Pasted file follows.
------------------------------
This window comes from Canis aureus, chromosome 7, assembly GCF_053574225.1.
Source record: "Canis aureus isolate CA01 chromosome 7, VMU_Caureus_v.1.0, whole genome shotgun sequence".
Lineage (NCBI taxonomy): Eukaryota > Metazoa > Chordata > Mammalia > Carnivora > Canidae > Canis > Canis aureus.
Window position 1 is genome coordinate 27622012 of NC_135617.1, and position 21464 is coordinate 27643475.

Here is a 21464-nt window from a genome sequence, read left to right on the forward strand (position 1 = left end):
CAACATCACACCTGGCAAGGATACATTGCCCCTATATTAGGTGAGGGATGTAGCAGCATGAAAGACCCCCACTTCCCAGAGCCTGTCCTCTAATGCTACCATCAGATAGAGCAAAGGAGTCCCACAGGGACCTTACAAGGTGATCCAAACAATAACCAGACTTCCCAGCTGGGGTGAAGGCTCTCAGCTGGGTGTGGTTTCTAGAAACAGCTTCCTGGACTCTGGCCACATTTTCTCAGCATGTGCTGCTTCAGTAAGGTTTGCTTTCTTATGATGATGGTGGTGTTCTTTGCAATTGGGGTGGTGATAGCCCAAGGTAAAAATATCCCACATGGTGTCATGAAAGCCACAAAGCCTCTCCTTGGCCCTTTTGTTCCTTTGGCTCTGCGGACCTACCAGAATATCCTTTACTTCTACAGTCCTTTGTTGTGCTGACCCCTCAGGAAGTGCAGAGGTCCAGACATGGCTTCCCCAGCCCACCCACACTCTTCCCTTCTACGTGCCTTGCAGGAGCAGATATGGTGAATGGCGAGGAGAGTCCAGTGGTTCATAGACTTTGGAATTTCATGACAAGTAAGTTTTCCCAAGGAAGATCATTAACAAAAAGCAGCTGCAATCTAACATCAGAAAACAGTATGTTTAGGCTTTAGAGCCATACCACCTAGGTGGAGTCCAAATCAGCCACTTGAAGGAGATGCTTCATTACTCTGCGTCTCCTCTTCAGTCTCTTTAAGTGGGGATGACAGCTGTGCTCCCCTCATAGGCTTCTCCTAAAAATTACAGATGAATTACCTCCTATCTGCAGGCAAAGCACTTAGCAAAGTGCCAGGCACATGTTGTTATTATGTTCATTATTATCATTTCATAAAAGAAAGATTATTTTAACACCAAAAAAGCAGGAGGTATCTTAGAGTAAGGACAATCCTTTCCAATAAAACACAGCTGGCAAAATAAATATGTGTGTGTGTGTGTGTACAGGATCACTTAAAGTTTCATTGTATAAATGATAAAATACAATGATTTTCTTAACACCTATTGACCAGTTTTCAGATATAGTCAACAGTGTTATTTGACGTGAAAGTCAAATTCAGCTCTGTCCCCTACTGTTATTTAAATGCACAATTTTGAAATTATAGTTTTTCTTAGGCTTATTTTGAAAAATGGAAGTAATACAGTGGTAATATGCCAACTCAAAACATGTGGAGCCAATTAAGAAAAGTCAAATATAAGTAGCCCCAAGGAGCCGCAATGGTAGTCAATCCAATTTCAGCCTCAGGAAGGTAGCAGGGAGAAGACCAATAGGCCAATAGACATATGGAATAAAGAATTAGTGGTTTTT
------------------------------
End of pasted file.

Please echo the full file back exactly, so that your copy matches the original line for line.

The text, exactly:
This window comes from Canis aureus, chromosome 7, assembly GCF_053574225.1.
Source record: "Canis aureus isolate CA01 chromosome 7, VMU_Caureus_v.1.0, whole genome shotgun sequence".
Lineage (NCBI taxonomy): Eukaryota > Metazoa > Chordata > Mammalia > Carnivora > Canidae > Canis > Canis aureus.
Window position 1 is genome coordinate 27622012 of NC_135617.1, and position 21464 is coordinate 27643475.

Here is a 21464-nt window from a genome sequence, read left to right on the forward strand (position 1 = left end):
CAACATCACACCTGGCAAGGATACATTGCCCCTATATTAGGTGAGGGATGTAGCAGCATGAAAGACCCCCACTTCCCAGAGCCTGTCCTCTAATGCTACCATCAGATAGAGCAAAGGAGTCCCACAGGGACCTTACAAGGTGATCCAAACAATAACCAGACTTCCCAGCTGGGGTGAAGGCTCTCAGCTGGGTGTGGTTTCTAGAAACAGCTTCCTGGACTCTGGCCACATTTTCTCAGCATGTGCTGCTTCAGTAAGGTTTGCTTTCTTATGATGATGGTGGTGTTCTTTGCAATTGGGGTGGTGATAGCCCAAGGTAAAAATATCCCACATGGTGTCATGAAAGCCACAAAGCCTCTCCTTGGCCCTTTTGTTCCTTTGGCTCTGCGGACCTACCAGAATATCCTTTACTTCTACAGTCCTTTGTTGTGCTGACCCCTCAGGAAGTGCAGAGGTCCAGACATGGCTTCCCCAGCCCACCCACACTCTTCCCTTCTACGTGCCTTGCAGGAGCAGATATGGTGAATGGCGAGGAGAGTCCAGTGGTTCATAGACTTTGGAATTTCATGACAAGTAAGTTTTCCCAAGGAAGATCATTAACAAAAAGCAGCTGCAATCTAACATCAGAAAACAGTATGTTTAGGCTTTAGAGCCATACCACCTAGGTGGAGTCCAAATCAGCCACTTGAAGGAGATGCTTCATTACTCTGCGTCTCCTCTTCAGTCTCTTTAAGTGGGGATGACAGCTGTGCTCCCCTCATAGGCTTCTCCTAAAAATTACAGATGAATTACCTCCTATCTGCAGGCAAAGCACTTAGCAAAGTGCCAGGCACATGTTGTTATTATGTTCATTATTATCATTTCATAAAAGAAAGATTATTTTAACACCAAAAAAGCAGGAGGTATCTTAGAGTAAGGACAATCCTTTCCAATAAAACACAGCTGGCAAAATAAATATGTGTGTGTGTGTGTGTACAGGATCACTTAAAGTTTCATTGTATAAATGATAAAATACAATGATTTTCTTAACACCTATTGACCAGTTTTCAGATATAGTCAACAGTGTTATTTGACGTGAAAGTCAAATTCAGCTCTGTCCCCTACTGTTATTTAAATGCACAATTTTGAAATTATAGTTTTTCTTAGGCTTATTTTGAAAAATGGAAGTAATACAGTGGTAATATGCCAACTCAAAACATGTGGAGCCAATTAAGAAAAGTCAAATATAAGTAGCCCCAAGGAGCCGCAATGGTAGTCAATCCAATTTCAGCCTCAGGAAGGTAGCAGGGAGAAGACCAATAGGCCAATAGACATATGGAATAAAGAATTAGTGGTTTTT